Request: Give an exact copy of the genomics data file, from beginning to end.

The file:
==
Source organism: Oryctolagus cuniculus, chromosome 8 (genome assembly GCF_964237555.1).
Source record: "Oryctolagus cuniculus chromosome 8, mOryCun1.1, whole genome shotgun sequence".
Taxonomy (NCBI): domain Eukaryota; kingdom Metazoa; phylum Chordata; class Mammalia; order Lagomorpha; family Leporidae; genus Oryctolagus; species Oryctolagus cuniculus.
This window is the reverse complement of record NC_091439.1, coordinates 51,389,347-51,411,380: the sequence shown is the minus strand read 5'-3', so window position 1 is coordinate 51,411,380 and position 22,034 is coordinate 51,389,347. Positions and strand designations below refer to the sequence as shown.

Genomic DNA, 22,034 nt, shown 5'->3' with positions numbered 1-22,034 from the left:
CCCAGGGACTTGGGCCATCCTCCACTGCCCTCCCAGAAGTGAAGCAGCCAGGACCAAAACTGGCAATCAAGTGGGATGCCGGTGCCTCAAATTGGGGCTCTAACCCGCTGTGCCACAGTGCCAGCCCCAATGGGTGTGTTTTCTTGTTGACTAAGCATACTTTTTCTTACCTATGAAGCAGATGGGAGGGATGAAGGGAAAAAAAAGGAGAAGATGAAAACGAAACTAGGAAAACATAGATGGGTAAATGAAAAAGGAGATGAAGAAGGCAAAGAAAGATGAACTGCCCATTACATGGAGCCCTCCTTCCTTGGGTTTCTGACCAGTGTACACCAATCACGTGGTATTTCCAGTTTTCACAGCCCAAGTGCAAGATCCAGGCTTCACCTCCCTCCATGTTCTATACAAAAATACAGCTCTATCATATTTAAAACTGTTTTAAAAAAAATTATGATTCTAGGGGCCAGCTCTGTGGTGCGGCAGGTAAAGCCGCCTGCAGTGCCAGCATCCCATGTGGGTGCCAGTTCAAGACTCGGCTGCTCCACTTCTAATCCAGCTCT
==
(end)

Source organism: Oryctolagus cuniculus, chromosome 8 (genome assembly GCF_964237555.1).
Source record: "Oryctolagus cuniculus chromosome 8, mOryCun1.1, whole genome shotgun sequence".
Taxonomy (NCBI): domain Eukaryota; kingdom Metazoa; phylum Chordata; class Mammalia; order Lagomorpha; family Leporidae; genus Oryctolagus; species Oryctolagus cuniculus.
This window is the reverse complement of record NC_091439.1, coordinates 51,389,347-51,411,380: the sequence shown is the minus strand read 5'-3', so window position 1 is coordinate 51,411,380 and position 22,034 is coordinate 51,389,347. Positions and strand designations below refer to the sequence as shown.

Genomic DNA, 22,034 nt, shown 5'->3' with positions numbered 1-22,034 from the left:
CCCAGGGACTTGGGCCATCCTCCACTGCCCTCCCAGAAGTGAAGCAGCCAGGACCAAAACTGGCAATCAAGTGGGATGCCGGTGCCTCAAATTGGGGCTCTAACCCGCTGTGCCACAGTGCCAGCCCCAATGGGTGTGTTTTCTTGTTGACTAAGCATACTTTTTCTTACCTATGAAGCAGATGGGAGGGATGAAGGGAAAAAAAAGGAGAAGATGAAAACGAAACTAGGAAAACATAGATGGGTAAATGAAAAAGGAGATGAAGAAGGCAAAGAAAGATGAACTGCCCATTACATGGAGCCCTCCTTCCTTGGGTTTCTGACCAGTGTACACCAATCACGTGGTATTTCCAGTTTTCACAGCCCAAGTGCAAGATCCAGGCTTCACCTCCCTCCATGTTCTATACAAAAATACAGCTCTATCATATTTAAAACTGTTTTAAAAAAAATTATGATTCTAGGGGCCAGCTCTGTGGTGCGGCAGGTAAAGCCGCCTGCAGTGCCAGCATCCCATGTGGGTGCCAGTTCAAGACTCGGCTGCTCCACTTCTAATCCAGCTCT